Here are a few of the books I'm looking forward to reading in the coming months:

Picking Bones from Ash: A Novelby Marie Matsui Mockett – I met Marie Mockett on Twitter (@MarieMockett) and have since been eagerly waiting for her debut novel to be released.

The Lost Symbol by Dan Brown – Say what you will about Dan Brown, but the man can write a page turner.

Half Broke Horses: A True-Life Novel (True Life) by Jeanette Walls – First of all, if you haven't read Walls' first book, The Glass Castle: A Memoir, I highly recommend it. I hope the second, Half Broke Horses, is just as good.

The White Queen: A Novel (Cousins' War) by Philippa Gregory – This is Gregory's first book about the Plantagenets. I know very little about them, so I am looking forwarding to reading this (yes, I know it's fiction, but isn't it nice to get a little history in the process)?

What will you be reading this fall?

Today, I got my first mention in the New York Times:

Kindle Joins a Literary Ritual: Authors can Autograph it

On Thursday, I got an email from a reporter asking about my experience with having my Kindle signed. I was happy to talk with him, especially since my perspective on this has changed since I started writing my own novel.

The reporter pretty much got my point right in his brief article. But I want to emphasize when I had my Kindle signed the first time, I hadn't given much thought to the bookstore/author relationship. I figured, hey, this is Barnes & Noble, a big chain store–I didn't think about whether I was taking money out of their pockets. My main concern was that the author would question whether or not I had actually bought her book since Kindles were relatively new in May 2008.

Since then, I have learned a lot more about book promotion and I would hesitate in most cases to have my Kindle signed rather than buying a book at the store the author is appearing at. As I wrote in an email to the reporter:

"As a consumer I might not feel guilty about using Barnes & Noble as a way to gain access to a particular author, but as the author, I might feel differently about that. Sure, I just want people to buy my books, and I don't really care where they do it (from a financial standpoint). However, the big chain stores are still an important part of an author's promotional strategy, and if readers are not buying books there (and are instead having authors sign Kindles), stores like B&N might not feel the need to host book signings at all."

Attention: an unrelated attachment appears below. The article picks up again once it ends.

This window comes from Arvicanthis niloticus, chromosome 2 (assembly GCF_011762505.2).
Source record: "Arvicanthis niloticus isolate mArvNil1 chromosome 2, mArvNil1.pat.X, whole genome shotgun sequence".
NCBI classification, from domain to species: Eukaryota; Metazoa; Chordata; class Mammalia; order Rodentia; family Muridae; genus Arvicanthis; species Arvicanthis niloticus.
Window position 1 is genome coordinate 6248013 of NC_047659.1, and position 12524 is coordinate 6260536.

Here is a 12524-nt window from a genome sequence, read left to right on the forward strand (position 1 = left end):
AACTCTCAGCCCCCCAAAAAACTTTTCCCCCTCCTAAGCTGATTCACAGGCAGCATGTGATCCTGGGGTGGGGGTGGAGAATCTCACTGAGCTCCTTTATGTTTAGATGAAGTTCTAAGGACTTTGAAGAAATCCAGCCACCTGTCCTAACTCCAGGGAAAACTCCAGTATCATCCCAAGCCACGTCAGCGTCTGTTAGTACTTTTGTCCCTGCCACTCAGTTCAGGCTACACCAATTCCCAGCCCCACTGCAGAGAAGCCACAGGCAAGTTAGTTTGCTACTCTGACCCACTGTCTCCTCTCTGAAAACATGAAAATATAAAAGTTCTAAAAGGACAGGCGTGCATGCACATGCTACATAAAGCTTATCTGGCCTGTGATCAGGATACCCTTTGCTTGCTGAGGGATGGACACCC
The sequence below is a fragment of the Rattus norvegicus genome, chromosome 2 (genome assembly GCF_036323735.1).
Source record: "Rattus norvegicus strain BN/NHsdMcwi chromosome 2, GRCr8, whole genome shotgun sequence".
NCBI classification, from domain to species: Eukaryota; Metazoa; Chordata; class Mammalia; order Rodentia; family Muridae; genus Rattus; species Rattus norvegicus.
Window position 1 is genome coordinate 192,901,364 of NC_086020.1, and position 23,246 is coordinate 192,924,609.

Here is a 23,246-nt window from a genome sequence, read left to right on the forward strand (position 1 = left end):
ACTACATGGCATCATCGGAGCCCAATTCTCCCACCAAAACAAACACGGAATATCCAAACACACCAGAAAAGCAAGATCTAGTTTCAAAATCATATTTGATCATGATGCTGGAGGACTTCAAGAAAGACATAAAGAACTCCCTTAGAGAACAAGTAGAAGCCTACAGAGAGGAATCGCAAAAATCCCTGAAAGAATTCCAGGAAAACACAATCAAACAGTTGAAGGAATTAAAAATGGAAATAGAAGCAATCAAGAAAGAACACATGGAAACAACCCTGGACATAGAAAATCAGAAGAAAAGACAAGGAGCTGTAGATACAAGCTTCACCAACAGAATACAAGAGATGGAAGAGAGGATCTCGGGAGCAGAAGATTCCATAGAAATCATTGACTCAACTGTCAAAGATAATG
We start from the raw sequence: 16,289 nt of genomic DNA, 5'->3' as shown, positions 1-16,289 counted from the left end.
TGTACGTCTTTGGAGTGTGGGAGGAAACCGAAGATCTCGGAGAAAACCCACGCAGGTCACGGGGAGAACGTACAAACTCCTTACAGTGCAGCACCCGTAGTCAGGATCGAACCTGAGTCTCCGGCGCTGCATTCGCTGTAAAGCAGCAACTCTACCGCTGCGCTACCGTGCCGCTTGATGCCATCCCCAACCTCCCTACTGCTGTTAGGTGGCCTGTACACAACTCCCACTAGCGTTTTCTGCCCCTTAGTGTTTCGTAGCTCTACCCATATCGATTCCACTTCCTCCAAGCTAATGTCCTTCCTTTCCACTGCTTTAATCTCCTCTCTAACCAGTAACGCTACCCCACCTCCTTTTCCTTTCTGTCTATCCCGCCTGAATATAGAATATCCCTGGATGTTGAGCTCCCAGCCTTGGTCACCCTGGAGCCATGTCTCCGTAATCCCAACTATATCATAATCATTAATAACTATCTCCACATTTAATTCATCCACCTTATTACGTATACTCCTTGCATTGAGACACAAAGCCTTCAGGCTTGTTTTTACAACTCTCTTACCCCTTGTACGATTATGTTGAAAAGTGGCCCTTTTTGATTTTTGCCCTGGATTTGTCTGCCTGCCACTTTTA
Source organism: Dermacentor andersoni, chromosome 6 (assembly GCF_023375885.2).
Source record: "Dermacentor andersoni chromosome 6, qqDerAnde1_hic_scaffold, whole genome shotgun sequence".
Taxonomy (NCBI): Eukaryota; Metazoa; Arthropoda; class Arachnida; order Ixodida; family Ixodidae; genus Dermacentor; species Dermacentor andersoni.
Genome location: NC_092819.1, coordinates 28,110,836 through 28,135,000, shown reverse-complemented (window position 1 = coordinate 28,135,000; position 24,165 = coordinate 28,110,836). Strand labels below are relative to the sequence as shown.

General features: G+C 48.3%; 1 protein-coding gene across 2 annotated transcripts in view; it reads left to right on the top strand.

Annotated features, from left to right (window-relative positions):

In our conversation, I originally said that I felt differently about big chain bookstores than I did about independent booksellers (from whom I'd always buy the book at the book signing rather than having my Kindle signed). But after thinking about it, I felt the need to clarify that it's probably important to buy the book from wherever the author is appearing, regardless of whether it's a big chain or a small independent.

What do you think? Authors, readers–do you have any comments on this?

Only ten more days to go in the Spring Reading Challenge.  Three months really does go by fast when you're barely paying attention.

I have achieved my goal of reading at least ten books, even if they weren't the ten books I said I was going to read.

1) The Girl with the Dragon Tattoo by Stieg Larsson

2) The Big Sleep by Raymond Chandler

3) Dating Dead Men by Harley Jane Kozak

4) Murder in the Latin Quarter by Cara Black

5) Dust and Shadow: An Account of the Ripper Killings by Dr. John H. Watson by Lyndsay Faye*

6) The Girls from Ames by Jeffrey Zaslow

7) Once Were Cops: A Novel by Ken Bruen

8) The Night Gardener by George Pelecanos*

9) Power Play by Joseph Finder

10) Long Lost by Harlan Coben

11) Life Sentences by Laura Lippman*

* Favorites

I've started the 12th book, The Spellman Files by Lisa Lutz and I'm really enjoying it.

Looking back over the challenge, I've probably short changed myself a little because instead of challenging myself on genres, I pretty much stuck to mysteries, crime, and thrillers. What can I say? This is what I get the most enjoyment out of, and this challenge was mostly about having fun and reading more.

I have now finished six of the 10 books I hoped to read by June 20:

1) The Girl with the Dragon Tattoo by Stieg Larsson

2) The Big Sleep by Raymond Chandler

3) Dating Dead Men by Harley Jane Kozak